That’s It!


After one year of running this website, I have decided to finish my competition. I give a huge thank you to all participants but I am also very sorry to all of you who would like to continue solving puzzles. I particularly thank Mark Bishop, Paul Cleary and Richard Zapor for sending in puzzle submissions. Here are the top five participants for both the Leaderboard and the Cup:

Position Contest Coding Cup Leaderboard
1 Paul Cleary E. Choroba
2 Isaiah Howard Paul Cleary
3 Richard Zapor wanderdoc
4 E. Choroba Mark Bishop
5 wanderdoc David Valles

And here are the top ten from a points table combining both the Leaderboard and the Cup:

Position Name Points
1 Paul Cleary 17
2 E. Choroba 15
3 wanderdoc 12
4 David Valles 10
4 Mark Bishop 10
4 Isaiah Howard 10
7 Jeff Vincent 8
8 Richard Zapor 7
9 Siegbert Steinlechner 6
10 Kathick Sundarajan 2

Once again, I apologise but also thank everyone who has participated in the contest, but I am unable to continue running the competition.

Thank you for your understanding, Lewis Cornwall.

Happy Anniversary!


This week officially marks the first anniversary of contestcoding!

Considering that the 8th March is the anniversary of contestcoding, find the next time time the anniversary of contestcoding will be on a Saturday.

Remember, to solve this puzzle and appear on the leaderboard, email both your solution and your source code (in any language) to lewiscornwall13@gmail.com. Good luck!!

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The Magic 7


The Fibonacci sequence is defined as follows: The first two terms are 0 and 1 respectively, with each subsequent term being the sum of the previous two (0, 1, 1, 2, 3, 5, 8 etc). A Fibonacci number is a number which appears in the Fibonacci sequence. Find the third digit of the smallest Fibonacci number which has a first digit of 7.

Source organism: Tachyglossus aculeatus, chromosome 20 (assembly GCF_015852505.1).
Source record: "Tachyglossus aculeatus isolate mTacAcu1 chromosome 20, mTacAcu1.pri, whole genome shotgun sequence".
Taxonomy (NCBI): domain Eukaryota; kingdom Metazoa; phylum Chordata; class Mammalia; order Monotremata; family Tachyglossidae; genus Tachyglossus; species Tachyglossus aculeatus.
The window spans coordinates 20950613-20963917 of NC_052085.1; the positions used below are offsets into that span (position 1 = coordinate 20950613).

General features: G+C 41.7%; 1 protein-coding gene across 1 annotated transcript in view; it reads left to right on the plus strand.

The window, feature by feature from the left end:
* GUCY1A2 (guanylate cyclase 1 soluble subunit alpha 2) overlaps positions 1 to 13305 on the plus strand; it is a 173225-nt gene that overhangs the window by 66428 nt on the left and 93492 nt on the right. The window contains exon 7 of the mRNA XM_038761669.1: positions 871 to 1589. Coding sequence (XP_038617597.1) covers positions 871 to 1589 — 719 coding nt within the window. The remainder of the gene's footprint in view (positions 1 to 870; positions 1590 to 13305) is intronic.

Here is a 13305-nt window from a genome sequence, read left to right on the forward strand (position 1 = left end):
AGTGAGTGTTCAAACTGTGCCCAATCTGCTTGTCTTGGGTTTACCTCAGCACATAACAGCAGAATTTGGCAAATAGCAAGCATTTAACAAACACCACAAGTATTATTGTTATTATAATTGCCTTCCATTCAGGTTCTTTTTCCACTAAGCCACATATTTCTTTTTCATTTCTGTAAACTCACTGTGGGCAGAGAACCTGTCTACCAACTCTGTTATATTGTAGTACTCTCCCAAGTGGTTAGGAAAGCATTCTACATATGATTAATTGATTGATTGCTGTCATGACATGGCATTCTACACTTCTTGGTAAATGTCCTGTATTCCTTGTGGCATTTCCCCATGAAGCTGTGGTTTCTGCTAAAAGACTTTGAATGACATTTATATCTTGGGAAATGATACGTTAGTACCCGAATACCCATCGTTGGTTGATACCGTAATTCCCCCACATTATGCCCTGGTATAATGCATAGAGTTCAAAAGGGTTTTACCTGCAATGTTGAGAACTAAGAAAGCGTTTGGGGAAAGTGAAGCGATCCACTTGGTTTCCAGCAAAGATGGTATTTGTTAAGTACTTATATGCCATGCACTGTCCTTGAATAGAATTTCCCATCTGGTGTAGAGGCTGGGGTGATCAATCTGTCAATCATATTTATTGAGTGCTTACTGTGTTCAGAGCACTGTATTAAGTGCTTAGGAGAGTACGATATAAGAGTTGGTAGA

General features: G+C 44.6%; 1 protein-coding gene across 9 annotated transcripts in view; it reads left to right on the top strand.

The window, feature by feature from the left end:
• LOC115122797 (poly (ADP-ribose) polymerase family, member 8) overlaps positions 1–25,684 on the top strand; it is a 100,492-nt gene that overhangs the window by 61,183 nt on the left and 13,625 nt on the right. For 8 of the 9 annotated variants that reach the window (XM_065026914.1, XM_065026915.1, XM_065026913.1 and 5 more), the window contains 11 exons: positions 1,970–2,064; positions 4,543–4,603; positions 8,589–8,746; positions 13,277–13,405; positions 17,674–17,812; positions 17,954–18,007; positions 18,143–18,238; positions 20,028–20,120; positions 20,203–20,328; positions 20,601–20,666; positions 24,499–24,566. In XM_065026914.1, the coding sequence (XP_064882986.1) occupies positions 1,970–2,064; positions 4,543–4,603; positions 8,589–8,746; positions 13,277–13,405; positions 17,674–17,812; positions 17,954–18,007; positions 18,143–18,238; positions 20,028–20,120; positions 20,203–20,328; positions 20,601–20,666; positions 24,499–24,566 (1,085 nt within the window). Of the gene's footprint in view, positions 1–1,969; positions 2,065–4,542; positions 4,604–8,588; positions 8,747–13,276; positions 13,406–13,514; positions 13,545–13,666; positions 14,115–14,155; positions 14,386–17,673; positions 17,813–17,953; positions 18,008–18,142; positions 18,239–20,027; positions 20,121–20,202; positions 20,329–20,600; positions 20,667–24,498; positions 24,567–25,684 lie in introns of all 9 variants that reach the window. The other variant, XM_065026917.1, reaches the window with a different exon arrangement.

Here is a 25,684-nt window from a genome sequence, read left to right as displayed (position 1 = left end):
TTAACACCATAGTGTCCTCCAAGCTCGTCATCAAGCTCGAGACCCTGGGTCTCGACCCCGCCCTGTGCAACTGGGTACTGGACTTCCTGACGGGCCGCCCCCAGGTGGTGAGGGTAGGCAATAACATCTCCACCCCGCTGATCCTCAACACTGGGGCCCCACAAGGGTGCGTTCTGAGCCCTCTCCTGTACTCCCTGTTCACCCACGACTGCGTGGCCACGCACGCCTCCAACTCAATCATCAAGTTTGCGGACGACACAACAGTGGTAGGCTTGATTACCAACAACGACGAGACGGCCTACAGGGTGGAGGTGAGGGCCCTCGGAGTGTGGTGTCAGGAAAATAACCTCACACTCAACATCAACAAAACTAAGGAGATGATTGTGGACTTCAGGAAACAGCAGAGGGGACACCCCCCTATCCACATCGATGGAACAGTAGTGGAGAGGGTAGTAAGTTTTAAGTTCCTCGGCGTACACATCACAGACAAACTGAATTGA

Remember, to solve this puzzle and appear on the leaderboard, email both your solution and your source code (in any language) to lewiscornwall13@gmail.com. Good luck!!

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Winning Wimbledon


In a (sudden death deuce) grand slam tennis match you must win 3 sets before your opponent, where the winner of each set is the first to 6 games, unless the score is 5-5, in which case you must win by 7-5 or if the score gets to 6-6, the winner is decided by a first to 7 point tiebreak (assume you can win a tiebreak 7-6). The winner of each game is the first player to 4 points (assume you you can win a game 4-3). Because of the rules of tennis, it is possible to win more points in a match and still lose. At Wimbledon, you must win 7 matches to take the title. Find the minimum possible percentage of points won to win Wimbledon, using the scoring system above.

Remember, to solve this puzzle and appear on the leaderboard, email both your solution and your source code (in any language) to lewiscornwall13@gmail.com. Good luck!!

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